The Gentle Hedonism


"The New Favorite", Filippo Baratti (1849 - 1936), Italian

Hedonism, that powerful word that, depending on an individual, can cause for one's pupils to widen or to pass puritan judgements of how pursuit of any pleasure, even the most innocent one, is a distraction and should be looked down upon. The many different attitudes between the Epicureanism and theological dualism in the Western cultural sphere have probably in either case, developed, what in my view appears to be an unhealthy attitude towards sensory pleasure and enjoyment. What is then sensory pleasure? Can hedonism be beautiful? What role does it play in our lives? Today, we shall explore that.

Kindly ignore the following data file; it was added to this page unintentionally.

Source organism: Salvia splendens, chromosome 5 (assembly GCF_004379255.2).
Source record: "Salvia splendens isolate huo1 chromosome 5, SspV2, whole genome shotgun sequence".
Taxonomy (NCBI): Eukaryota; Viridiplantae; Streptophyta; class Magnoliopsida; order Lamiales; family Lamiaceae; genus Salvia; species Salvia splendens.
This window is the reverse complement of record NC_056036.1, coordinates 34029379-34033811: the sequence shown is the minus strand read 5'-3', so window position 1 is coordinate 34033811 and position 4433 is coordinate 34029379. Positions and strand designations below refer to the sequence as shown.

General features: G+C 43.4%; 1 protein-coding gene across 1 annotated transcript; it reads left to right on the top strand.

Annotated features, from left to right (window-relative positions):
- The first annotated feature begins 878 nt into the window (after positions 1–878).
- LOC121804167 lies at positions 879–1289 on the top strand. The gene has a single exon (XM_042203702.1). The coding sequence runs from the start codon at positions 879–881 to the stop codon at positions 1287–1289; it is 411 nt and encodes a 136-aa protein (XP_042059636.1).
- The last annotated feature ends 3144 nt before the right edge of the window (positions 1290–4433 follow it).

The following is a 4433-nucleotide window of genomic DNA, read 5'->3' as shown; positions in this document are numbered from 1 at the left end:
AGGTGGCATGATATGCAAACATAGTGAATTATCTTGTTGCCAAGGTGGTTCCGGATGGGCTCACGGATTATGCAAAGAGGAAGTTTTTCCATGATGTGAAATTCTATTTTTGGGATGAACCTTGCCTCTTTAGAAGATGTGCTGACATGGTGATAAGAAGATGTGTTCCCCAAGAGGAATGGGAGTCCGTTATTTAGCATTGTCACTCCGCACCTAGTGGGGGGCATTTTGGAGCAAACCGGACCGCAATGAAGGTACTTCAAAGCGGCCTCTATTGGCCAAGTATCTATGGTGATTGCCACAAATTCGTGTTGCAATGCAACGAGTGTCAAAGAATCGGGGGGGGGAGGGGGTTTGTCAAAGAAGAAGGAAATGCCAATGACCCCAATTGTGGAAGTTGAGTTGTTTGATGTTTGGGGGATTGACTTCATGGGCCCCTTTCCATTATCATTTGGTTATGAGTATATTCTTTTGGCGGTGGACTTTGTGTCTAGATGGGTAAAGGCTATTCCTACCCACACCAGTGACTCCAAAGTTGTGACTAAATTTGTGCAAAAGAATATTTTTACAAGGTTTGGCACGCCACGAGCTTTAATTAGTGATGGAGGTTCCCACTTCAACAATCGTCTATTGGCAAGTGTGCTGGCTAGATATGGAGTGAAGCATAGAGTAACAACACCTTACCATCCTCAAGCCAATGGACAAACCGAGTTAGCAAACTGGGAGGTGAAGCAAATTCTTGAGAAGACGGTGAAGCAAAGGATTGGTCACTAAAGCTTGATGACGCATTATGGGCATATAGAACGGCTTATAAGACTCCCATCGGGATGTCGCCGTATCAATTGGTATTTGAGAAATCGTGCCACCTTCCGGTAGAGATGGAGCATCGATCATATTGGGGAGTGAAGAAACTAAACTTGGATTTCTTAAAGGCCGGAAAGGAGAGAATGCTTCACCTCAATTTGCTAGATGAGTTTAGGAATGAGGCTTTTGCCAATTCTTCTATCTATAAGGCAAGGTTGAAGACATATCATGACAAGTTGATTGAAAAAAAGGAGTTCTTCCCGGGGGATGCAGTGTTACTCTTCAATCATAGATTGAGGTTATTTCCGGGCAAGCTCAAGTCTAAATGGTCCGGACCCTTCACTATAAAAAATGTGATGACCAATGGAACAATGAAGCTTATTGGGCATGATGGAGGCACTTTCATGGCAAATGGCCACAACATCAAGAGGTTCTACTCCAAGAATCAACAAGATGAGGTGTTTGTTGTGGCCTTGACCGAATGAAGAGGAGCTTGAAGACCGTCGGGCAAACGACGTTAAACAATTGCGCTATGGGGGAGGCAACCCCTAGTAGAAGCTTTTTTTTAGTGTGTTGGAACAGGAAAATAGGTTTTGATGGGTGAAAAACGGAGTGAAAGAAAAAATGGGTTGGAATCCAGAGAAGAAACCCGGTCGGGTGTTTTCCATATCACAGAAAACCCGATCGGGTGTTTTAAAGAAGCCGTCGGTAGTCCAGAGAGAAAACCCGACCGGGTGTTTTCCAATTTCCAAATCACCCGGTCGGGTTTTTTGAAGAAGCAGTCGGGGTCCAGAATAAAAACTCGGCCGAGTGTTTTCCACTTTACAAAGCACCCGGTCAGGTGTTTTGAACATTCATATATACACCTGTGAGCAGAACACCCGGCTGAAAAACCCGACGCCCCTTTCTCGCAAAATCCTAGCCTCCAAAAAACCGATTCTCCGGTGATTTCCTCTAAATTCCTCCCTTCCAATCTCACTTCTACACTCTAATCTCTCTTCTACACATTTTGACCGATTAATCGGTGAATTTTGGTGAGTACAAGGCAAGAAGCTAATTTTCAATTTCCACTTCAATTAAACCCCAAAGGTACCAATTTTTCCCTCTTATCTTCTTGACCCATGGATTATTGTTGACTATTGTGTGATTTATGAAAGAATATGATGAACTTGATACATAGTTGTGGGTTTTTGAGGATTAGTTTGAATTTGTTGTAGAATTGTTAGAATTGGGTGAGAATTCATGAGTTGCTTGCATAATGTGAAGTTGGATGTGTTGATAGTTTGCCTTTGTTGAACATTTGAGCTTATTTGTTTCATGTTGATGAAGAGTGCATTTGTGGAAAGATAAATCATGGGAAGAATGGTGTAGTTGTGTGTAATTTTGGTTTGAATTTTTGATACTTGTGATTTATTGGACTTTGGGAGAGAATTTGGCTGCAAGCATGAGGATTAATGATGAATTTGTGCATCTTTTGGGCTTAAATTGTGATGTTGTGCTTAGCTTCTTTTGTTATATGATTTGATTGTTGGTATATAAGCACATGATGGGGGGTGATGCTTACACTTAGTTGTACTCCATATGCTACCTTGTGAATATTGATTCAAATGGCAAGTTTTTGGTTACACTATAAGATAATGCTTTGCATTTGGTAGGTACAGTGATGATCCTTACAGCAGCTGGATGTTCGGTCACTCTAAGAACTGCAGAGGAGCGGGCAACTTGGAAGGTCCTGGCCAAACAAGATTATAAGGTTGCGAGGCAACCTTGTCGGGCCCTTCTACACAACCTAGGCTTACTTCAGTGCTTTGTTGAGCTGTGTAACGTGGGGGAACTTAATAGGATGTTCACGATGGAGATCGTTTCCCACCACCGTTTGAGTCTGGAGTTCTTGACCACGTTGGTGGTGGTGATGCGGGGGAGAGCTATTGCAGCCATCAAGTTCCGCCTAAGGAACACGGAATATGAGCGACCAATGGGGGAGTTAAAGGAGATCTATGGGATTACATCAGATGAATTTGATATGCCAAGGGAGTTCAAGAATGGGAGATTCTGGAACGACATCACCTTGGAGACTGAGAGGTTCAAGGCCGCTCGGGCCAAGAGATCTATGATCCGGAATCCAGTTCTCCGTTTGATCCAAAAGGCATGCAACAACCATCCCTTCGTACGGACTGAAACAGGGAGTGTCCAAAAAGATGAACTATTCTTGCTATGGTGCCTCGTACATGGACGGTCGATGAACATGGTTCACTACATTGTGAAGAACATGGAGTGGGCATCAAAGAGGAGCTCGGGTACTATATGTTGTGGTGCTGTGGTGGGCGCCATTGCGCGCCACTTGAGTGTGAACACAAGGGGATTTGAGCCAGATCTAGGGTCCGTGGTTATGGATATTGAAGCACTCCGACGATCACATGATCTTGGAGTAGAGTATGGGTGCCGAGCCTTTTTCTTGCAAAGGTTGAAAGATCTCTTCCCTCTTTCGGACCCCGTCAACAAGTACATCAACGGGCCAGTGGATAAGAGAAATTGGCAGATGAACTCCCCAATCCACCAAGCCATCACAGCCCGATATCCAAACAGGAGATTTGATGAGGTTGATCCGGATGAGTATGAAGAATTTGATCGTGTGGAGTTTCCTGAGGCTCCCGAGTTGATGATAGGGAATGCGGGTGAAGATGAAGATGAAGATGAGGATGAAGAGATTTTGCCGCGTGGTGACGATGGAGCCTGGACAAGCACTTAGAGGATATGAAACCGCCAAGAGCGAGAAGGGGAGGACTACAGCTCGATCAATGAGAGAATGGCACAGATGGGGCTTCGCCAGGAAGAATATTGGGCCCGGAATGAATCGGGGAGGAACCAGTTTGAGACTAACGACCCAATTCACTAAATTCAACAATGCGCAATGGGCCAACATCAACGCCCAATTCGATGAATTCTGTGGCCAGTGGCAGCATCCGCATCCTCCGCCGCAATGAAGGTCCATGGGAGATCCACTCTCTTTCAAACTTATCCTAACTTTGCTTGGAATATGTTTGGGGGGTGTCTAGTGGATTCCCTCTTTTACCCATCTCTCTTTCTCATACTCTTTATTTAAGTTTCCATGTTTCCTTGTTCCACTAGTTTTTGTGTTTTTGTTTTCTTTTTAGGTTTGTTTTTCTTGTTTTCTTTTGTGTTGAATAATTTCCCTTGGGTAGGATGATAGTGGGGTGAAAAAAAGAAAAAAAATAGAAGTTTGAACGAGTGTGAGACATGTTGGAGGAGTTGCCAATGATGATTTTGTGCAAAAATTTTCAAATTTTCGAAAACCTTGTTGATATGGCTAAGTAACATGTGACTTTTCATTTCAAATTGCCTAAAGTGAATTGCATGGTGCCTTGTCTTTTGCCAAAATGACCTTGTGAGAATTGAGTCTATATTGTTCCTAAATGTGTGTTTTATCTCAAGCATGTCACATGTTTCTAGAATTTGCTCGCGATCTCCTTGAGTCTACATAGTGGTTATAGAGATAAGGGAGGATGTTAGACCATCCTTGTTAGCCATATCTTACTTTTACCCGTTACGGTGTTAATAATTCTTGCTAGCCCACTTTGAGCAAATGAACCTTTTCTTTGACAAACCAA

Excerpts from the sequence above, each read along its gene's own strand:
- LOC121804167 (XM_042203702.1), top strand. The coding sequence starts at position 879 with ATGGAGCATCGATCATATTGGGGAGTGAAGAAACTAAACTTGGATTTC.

Between Indulgence and Puritanism

"Les Almées", Paul Louis Bouchard (1853 - 1937), French